Conducted by Clark Rundell, and with William Dazeley (pictured below) as the Celebrant and around 260 performers from a variety of study streams at the RNCM and from Chetham’s School of Music, it was a huge achievement on every level – musical, dramatic and not least technical, as Bernstein requires a considerable amount of pre-recorded musical sound to be played through the auditorium’s multi-channel speaker system, with prescribed spatial effects.

TWilliam Dazeleyhe whole work is almost an opera (it was premiered as the Kennedy Center’s first night in its opera house, while the concert hall’s inauguration came after), and though this Manchester premiere of the piece was a concertised version by necessity, it was pretty well operatic in spirit.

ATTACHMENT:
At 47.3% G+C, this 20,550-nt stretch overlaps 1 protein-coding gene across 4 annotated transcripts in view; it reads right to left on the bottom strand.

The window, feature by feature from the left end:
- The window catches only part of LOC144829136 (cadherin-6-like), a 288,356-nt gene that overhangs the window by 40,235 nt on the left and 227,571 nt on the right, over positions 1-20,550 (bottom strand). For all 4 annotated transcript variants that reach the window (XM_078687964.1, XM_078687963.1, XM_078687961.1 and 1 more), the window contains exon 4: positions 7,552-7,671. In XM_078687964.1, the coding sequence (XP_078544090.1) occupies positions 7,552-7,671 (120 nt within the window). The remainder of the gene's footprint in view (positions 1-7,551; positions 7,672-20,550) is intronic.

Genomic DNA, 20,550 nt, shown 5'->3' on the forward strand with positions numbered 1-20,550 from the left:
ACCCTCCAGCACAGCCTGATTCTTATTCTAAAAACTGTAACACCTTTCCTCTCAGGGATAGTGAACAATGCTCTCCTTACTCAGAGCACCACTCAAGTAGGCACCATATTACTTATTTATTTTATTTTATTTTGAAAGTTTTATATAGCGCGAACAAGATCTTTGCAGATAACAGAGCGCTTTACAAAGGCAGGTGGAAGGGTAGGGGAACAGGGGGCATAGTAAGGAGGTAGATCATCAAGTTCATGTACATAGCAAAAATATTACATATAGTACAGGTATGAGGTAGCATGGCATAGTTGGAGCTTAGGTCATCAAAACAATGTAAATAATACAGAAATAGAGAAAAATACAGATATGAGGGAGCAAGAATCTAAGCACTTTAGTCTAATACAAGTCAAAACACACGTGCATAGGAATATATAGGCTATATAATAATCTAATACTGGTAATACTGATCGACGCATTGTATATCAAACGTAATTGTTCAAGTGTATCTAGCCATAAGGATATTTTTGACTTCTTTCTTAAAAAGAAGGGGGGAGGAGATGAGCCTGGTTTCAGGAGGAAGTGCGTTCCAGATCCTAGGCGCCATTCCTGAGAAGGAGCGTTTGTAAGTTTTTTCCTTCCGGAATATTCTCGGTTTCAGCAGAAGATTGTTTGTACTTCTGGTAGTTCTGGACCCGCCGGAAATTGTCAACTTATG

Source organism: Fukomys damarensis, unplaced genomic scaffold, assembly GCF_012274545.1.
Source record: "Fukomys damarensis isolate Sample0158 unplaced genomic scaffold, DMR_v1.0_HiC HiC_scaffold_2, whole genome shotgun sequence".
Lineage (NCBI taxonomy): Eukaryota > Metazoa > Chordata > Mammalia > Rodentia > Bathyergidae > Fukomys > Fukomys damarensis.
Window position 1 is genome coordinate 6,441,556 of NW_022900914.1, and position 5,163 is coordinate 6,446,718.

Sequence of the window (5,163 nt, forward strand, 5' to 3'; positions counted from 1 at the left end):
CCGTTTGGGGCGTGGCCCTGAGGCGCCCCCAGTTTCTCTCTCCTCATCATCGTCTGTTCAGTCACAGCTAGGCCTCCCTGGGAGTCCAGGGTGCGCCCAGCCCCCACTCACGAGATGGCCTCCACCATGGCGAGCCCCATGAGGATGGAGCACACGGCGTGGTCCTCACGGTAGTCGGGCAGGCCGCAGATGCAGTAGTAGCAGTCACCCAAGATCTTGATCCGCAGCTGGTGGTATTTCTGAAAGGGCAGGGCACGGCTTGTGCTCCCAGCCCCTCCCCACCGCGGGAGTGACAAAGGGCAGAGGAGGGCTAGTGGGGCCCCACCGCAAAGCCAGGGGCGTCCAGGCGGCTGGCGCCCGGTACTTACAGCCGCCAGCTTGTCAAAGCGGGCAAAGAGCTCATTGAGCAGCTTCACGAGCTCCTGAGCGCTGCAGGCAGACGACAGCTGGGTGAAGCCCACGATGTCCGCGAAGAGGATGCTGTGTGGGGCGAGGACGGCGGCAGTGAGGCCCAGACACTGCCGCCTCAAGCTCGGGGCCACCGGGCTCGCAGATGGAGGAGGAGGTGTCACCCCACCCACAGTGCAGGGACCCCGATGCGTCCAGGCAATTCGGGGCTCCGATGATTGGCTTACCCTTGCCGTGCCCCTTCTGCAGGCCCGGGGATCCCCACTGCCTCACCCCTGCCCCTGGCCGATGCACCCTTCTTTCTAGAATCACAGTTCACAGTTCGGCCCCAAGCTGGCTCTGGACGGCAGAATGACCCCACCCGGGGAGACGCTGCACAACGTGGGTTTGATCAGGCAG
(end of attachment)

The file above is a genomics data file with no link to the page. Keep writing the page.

That’s what gave it its greatest attraction. Dazeley is one of those opera singers who can, as they say, “live a role”, and he entered into the task of being the Celebrant with conviction, imagination and skill. Who is this figure – at the start presiding genially over a traditional Tridentine Mass, then developing some of the quality of hollering gospel preacher, later (it seems) questioning the faith he professes, and finally erupting in frustration and rage at the reaction he gets and begging everyone: “God is very ill… His voice has grown very still… Don’t let him die again…”